Despite the breed's name, Giant Schnauzers aren't giant; they are simply larger than Standard Schnauzers. These dogs have a dense, wiry, weather-resistant coat with a harsh outer coat and soft undercoat. The breed's coat, distinctive beard, and eyebrows come in solid black or salt and pepper. When uncropped, the ears are V-shaped and set high on the head, and the eyes are dark, oval, medium sized, and deep-set. Giant Schnauzers measure 23.5 to 27.5 inches tall at the shoulder and weigh 65 to 90 pounds.
To prevent boredom and destructive behaviors, these dogs should be exercise regularly and given tasks to do. They also benefit from puzzle toys and plenty of human interaction.
Giant Schnauzers are active and spirited dogs that love their human families and are very protective of them. The breed is even-tempered and intelligent, and they get along with just about everyone. These dogs need a lot of exercise, however, and might not be a good choice for very busy or sedentary families.
These dogs are known for their messiness. Giant Schnauzers generally end up with half the contents of their food bowl in their beards after meals, and they seem to enjoy shaking their wet or dirty coats to spray walls, furniture, floors, and family.
A playful, intelligent, and fun breed, Giant Schnauzers make good companions for families with older children. They get along well with other dogs, but they may be too rambunctious and boisterous for small children. They do best in homes with yards and with families who enjoy participating in active adventures.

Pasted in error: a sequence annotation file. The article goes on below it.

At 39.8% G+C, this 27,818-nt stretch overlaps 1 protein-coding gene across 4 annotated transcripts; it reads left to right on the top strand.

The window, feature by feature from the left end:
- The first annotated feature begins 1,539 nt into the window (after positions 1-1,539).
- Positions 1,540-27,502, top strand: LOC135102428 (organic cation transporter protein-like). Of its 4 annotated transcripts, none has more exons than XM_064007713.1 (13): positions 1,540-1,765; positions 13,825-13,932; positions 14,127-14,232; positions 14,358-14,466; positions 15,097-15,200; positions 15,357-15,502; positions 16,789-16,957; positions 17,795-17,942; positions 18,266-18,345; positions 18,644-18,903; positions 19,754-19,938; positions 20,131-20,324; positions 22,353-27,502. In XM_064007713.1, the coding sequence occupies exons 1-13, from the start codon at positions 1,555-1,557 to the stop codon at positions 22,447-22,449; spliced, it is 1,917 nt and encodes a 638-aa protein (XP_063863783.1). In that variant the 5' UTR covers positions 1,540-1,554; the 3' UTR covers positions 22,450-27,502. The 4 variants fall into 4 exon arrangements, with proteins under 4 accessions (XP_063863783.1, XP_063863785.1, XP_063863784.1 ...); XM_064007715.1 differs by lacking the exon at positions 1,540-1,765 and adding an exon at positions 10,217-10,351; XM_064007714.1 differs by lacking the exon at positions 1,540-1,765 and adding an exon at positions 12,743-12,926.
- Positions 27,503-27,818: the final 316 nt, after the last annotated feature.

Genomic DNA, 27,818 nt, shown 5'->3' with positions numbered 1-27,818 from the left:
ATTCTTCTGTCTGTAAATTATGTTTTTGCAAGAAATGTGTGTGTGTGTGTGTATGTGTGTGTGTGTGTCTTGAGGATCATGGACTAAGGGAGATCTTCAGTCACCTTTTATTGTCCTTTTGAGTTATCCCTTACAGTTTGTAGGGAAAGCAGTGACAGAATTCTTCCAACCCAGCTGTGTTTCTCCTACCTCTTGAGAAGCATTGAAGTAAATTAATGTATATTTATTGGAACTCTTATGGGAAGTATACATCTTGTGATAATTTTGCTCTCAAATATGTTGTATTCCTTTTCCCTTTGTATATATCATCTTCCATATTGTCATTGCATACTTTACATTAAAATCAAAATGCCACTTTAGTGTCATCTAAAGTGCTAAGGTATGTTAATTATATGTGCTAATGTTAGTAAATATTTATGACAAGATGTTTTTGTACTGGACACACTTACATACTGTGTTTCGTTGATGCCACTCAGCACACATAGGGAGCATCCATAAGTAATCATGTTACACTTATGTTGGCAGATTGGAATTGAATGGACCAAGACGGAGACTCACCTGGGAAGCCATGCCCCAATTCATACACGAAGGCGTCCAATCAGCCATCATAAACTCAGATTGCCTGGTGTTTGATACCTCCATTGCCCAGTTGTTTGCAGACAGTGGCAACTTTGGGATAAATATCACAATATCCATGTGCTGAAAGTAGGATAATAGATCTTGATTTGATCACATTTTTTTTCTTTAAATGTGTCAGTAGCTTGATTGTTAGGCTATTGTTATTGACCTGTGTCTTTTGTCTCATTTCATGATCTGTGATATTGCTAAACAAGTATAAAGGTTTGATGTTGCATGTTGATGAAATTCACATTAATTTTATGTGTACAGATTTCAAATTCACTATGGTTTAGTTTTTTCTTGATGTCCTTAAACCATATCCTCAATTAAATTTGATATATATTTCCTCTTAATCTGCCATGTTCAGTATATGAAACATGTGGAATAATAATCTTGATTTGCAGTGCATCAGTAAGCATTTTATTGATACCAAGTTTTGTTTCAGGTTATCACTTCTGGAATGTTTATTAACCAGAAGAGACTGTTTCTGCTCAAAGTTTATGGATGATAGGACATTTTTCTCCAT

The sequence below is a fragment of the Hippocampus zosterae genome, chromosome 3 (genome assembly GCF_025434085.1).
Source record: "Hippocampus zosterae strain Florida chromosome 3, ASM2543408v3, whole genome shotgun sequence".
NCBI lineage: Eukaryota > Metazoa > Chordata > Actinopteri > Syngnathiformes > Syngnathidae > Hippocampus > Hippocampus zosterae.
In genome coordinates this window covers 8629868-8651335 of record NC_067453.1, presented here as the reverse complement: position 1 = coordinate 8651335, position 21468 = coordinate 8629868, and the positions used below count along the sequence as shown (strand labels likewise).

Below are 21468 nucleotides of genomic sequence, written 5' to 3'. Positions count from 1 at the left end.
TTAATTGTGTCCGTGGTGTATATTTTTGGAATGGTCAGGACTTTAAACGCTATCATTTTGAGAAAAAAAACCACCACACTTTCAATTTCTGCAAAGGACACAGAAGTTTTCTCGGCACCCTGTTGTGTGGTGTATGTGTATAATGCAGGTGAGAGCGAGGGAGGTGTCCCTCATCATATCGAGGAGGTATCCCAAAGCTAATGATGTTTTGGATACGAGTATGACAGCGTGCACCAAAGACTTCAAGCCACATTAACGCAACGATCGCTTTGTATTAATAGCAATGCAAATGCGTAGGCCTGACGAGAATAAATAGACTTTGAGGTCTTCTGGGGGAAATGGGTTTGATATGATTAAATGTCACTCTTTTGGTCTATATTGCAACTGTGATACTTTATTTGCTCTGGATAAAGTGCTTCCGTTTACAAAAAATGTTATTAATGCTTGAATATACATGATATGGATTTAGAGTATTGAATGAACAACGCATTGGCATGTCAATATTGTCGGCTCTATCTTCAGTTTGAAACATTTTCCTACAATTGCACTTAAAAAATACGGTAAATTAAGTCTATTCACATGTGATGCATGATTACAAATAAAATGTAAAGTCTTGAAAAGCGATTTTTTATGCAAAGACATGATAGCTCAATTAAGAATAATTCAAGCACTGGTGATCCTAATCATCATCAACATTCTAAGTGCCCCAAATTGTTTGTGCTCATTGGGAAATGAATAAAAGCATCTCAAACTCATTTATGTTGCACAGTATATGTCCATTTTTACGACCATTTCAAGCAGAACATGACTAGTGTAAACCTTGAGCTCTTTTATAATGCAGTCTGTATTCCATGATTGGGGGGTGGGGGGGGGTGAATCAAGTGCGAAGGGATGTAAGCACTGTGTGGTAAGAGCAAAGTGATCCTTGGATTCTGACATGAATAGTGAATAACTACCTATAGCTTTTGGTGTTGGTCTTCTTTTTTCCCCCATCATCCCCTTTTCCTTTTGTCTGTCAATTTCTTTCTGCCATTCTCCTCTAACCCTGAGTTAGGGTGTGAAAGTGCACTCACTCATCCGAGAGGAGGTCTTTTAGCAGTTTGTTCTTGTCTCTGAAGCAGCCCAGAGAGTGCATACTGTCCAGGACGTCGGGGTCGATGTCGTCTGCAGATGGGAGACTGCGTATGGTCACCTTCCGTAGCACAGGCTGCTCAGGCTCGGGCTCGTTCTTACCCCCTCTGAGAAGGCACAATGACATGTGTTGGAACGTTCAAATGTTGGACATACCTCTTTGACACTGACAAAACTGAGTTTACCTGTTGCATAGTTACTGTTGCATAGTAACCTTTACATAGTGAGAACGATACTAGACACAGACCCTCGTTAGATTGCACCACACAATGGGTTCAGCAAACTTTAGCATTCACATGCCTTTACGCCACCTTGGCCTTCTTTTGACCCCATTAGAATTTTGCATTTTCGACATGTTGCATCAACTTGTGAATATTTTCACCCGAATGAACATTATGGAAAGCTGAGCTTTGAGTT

Giant Schnauzers need a lot of exercise. Daily walks, combined with frequent playtime and free time in an enclosed yard, should keep these dogs healthy and happy. This breed also enjoys having a task to do. Without physical and mental stimulation, Giant Schnauzers will become restless, depressed, or destructive.
These dogs need a lot of attention. They thrive in homes with other playful dogs and when their human families devote time to them every day. Ideally, they should spend most of their time indoors, cuddling and playing with their family. They are very loyal and make excellent watchdogs.
Giant Schnauzers are known to suffer from a variety of health conditions that can negatively affect quality or length of life. Congenital hip dysplasia, OCD, gastric torsion, and certain eye conditions, including progressive retinal atrophy, are more common in this breed than in some others. Another serious condition known to affect Giant Schnauzers is vitamin B-12 (cobalamin) malabsorption. This condition can lead to chronic anemia.
Autoimmune thyroiditis, the most common cause of hypothyroidism in dogs, is also a concern. This condition generally develops during middle age and causes hair loss, skin changes, weight gain, cold intolerance, and lethargy. Treatment is available to help manage the disease.
With routine veterinary care, timely canine vaccinations, proper nutrition, regular exercise, and attention to dental health, Giant Schnauzers generally live 12 years or longer.